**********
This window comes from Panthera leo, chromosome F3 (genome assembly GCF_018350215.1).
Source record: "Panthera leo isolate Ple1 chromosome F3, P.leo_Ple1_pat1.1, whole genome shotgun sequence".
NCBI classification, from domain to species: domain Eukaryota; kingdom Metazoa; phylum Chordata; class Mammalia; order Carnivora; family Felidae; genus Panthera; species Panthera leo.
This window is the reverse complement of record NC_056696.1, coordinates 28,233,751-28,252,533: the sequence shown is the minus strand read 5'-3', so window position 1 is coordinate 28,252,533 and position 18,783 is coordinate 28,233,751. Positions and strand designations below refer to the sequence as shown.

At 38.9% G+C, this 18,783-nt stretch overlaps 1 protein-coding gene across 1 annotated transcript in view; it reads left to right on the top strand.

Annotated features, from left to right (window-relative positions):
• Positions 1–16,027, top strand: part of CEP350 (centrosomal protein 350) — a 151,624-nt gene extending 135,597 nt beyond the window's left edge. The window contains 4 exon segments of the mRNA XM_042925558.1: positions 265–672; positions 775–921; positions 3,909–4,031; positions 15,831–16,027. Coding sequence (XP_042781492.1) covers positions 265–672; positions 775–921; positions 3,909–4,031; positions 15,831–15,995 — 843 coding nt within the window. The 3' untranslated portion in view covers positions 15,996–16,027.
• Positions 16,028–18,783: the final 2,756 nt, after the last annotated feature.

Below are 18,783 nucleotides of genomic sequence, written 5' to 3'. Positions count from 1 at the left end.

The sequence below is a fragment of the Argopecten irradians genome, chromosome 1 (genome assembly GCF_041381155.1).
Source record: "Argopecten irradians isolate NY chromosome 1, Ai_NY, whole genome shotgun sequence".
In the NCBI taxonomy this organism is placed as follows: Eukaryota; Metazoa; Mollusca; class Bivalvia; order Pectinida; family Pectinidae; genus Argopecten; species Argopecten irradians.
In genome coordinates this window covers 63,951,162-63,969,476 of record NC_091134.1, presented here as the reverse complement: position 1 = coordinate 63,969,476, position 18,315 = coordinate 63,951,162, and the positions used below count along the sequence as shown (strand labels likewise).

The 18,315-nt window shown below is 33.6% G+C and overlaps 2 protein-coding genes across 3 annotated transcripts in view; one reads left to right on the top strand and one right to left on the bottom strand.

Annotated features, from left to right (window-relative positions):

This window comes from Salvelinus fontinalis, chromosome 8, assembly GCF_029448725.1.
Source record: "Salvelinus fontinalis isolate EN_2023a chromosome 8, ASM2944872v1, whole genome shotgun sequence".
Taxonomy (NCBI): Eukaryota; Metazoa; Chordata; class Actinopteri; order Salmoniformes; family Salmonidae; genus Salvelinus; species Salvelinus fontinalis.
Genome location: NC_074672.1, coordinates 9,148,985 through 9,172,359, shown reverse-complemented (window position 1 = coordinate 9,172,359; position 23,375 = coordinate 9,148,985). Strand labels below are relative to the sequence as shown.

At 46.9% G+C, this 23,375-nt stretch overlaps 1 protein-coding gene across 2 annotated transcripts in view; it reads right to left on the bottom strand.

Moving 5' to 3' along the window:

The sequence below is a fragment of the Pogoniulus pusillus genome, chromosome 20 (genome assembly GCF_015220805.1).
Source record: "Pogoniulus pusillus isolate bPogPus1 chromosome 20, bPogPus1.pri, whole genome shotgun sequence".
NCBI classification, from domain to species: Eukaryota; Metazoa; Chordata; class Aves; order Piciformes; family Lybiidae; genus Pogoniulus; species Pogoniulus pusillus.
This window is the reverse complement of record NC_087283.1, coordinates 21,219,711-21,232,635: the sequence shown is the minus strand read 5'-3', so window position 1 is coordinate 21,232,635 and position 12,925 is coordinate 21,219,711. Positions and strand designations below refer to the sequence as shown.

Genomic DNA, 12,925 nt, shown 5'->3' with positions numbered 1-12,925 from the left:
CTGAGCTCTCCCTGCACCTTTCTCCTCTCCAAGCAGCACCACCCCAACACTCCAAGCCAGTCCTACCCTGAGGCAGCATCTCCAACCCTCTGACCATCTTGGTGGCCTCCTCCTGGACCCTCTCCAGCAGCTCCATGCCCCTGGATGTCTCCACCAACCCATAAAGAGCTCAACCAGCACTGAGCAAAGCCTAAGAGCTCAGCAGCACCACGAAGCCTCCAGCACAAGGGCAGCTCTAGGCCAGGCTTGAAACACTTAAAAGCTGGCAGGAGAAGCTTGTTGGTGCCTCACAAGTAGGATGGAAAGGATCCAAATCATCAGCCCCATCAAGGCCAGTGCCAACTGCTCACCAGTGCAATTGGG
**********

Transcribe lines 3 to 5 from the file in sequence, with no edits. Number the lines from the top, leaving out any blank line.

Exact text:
NCBI classification, from domain to species: domain Eukaryota; kingdom Metazoa; phylum Chordata; class Mammalia; order Carnivora; family Felidae; genus Panthera; species Panthera leo.
This window is the reverse complement of record NC_056696.1, coordinates 28,233,751-28,252,533: the sequence shown is the minus strand read 5'-3', so window position 1 is coordinate 28,252,533 and position 18,783 is coordinate 28,233,751. Positions and strand designations below refer to the sequence as shown.

At 38.9% G+C, this 18,783-nt stretch overlaps 1 protein-coding gene across 1 annotated transcript in view; it reads left to right on the top strand.